- EVs and smartphone apps will guide you to find the nearest charging station.
- Many apps have color-coded features that show the station type, charging speed, and functionality.
- Know your EV’s charging type to find the best charging station.
As more public charging stations open around the country, finding them makes owning an EV more desirable. Fortunately, EV manufacturers and entrepreneurs already make it relatively easy to find working electric vehicle charging stations.
Know What Type of Charging Station Your EV Needs
Electric vehicles use a variety of different charging stations and ports. For example, a Nissan Leaf needs a Level 3 with a CHAdeMO plug, while a Volkswagen ID.4 needs a CCS charger at a DC fast-charging station. Plug-in hybrids like the Jeep Grand Cherokee 4xe cannot use DC fast-charging stations. If this is all too much to remember, consider using an app like Chargeway to find the perfect public station for your vehicle.
In general, all Tesla vehicles can use all Tesla Supercharger stations, and most fully electric vehicles from other makers can use the CCS DC fast-charging stations. Eventually, Tesla Superchargers will open to all EVs.
Know How Quickly Your EV Charges
Another important factor regarding charging stations is your EV’s charging architecture. DC fast-charging stations have 350-kW ports, but not every vehicle can use the speedy ports. Most DC fast-charging stations also have 150-kW ports, which work for most fully electric vehicles. However, if you have a vehicle that can use the 350-kW port, use it as it will charge your EV faster.
Use Your EV’s Navigation System
Most new EVs have built-in navigation systems with charging stations as destinations. Some EVs will guide you to the nearest station based on your battery level. For example, if you have 100 miles of range left, the technology will show you what charging stations are within 80 miles. Polestar and Tesla have outstanding integrated navigation technology, showing you how far you can go and the location of the charging stations within your range.
While in-car navigation is a useful feature, it’s not perfect. The systems do not know if a charging station is operational or not. If you are relying solely on in-car navigation to find a charging station, always have a backup plan in case the station isn’t working.
Get an App
Smartphone apps are popular options for EV owners. These apps share locations of all types of charging stations, and they show whether the stations are functional. These apps are free to use.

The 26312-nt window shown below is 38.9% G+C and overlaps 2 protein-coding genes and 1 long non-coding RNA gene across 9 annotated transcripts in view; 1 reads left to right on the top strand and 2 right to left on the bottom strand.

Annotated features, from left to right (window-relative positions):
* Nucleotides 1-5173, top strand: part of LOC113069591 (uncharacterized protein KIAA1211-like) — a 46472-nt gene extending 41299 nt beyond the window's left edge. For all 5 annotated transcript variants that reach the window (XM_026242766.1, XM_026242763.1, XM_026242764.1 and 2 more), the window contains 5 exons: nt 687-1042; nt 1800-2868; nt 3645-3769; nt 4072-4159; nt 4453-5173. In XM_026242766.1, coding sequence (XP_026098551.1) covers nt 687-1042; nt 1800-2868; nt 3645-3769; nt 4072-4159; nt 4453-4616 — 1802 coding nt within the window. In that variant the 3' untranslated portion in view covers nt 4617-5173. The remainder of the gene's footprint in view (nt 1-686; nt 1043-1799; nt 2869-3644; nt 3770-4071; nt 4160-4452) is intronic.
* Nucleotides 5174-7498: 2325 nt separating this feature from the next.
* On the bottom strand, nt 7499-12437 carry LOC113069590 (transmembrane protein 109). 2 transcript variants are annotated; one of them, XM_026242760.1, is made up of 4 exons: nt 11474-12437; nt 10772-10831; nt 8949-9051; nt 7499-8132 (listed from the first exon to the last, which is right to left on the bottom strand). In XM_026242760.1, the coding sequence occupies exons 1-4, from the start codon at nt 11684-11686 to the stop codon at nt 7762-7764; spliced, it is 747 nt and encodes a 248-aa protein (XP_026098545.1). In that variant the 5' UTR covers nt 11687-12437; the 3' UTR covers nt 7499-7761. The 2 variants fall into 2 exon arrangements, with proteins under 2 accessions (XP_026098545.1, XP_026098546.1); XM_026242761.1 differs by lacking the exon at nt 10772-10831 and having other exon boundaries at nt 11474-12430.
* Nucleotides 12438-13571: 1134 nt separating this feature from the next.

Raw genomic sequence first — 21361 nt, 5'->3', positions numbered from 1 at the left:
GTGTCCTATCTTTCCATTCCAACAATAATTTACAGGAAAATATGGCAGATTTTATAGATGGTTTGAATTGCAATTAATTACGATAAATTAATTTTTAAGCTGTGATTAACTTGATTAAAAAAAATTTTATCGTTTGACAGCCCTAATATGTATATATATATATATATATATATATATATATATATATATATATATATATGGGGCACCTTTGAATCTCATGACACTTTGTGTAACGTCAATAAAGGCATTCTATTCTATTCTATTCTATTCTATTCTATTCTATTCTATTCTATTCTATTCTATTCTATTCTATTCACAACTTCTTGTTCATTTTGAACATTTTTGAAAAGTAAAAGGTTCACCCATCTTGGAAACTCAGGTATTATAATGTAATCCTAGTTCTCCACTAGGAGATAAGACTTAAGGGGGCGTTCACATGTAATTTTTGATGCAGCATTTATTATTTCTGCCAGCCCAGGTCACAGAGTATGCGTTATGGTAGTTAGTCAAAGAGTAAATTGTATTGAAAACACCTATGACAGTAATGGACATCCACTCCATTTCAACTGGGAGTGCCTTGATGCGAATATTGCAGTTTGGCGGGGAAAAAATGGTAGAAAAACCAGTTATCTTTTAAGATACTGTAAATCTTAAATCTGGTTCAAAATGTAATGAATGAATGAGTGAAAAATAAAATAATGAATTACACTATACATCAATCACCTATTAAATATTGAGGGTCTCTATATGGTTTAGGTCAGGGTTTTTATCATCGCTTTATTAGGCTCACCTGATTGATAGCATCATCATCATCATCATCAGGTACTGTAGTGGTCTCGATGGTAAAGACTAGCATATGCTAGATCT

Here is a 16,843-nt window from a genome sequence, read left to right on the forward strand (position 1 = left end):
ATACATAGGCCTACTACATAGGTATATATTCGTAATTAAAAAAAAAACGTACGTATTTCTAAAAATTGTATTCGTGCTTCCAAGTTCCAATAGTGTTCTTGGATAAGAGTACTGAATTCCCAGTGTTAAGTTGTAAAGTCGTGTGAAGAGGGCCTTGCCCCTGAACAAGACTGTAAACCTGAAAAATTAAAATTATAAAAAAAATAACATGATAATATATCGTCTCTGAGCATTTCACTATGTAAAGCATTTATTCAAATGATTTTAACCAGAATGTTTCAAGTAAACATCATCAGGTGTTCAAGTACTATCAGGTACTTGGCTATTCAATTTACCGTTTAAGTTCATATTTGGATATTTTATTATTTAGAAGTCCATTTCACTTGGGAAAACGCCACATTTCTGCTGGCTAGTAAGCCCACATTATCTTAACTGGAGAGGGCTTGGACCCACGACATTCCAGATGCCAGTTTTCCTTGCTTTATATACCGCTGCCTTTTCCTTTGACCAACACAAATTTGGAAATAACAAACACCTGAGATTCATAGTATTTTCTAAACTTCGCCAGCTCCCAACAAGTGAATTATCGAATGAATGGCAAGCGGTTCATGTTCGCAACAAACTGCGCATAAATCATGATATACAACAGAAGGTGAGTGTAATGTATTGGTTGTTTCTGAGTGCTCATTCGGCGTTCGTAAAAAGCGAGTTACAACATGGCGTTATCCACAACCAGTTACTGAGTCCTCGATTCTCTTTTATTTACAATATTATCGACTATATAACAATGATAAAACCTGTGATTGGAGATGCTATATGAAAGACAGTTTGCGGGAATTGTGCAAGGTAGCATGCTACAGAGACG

Chargeway makes it easy to find a charging station that works with your EV. When you open your account, add your vehicle make and model so the app only shows compatible stations with its color-coding system (green, blue, and red) to show you what stations are best for your EV. It’s available for Apple and Android phones.
The red circles show Tesla chargers, blue show CHAdeMO, and green show J1772 and CSS (everything else). If your EV has a green circle with a 7, that’s the fastest charger for a vehicle like a Porsche Taycan, Lucid Air, or Hyundai Ioniq 6.
Level 1 and Level 2 charging stations will show up as circles with a 1 or 2. Anything with a 3 to 7 will be a DC fast charger. So, when I need to charge my Kia EV6, I look for a location with a green 7. If you drive a Tesla your Superchargers will be shown as a red circle with a level 5, 6 or 7. If you drive a Nissan Leaf you will see blue circles on your station map for fast charging.
It’s an easy system to navigate, and it informs you of stations you might want to avoid. Most restricted charging stations will be labeled with a black R on the colored circle. Others might have information in the details. For example, a few miles from my home is a Jeep dealership with a Level 2 station listed as “Non-Network” – this tells me that I shouldn’t try to use it (I know it’s inside of the dealership’s garage).
You can use the app to plan a trip that includes accurate, average charging time. Users can leave reviews, and the app tells you what type of business hosts the charging station. You’ll know if it’s at a hotel, a Walmart, or a dealership – so you can shop, eat, or hang out in your EV during the charging session.
U.S. Department of Energy
The U.S. Department of Energy is the agency responsible for the federal government’s efforts to add EV charging stations around the country. The agency has an app that shows all the EV charging stations, and it’s accurate. Like the other apps, you can filter stations that fit your EV and plan your route. The map isn’t as robust as other options, but it is easy to use.
A Better Route Planner (ABRP)
If your EV doesn’t have a built-in route planner, A Better Route Planner can help. This app will route you to an EV station while you’re on a road trip. With this app, you add your destination,
and then it tells you how to get there, where to stop for charging, and how long it will take to fill your vehicle. You have to tell the app what type of vehicle you have, your battery percentage when you leave, and your typical speed.
This app is free, but you can’t access all the features with the basic version. The premium version is $5 per month or $50 for the year. The premium features include real-time traffic info, charger availability, and charging notifications.
Charging Station Apps
All charging stations have apps that help you manage your account, pay for services, and navigate to them. If you want to get in and out of the charging stations quickly, add the apps to your phone before you embark on your road trip. For example, I use Electrify America and ChargePoint most often, so I always have those apps ready to go.
FEATURE IMAGE: ELECTRIFY AMERICA
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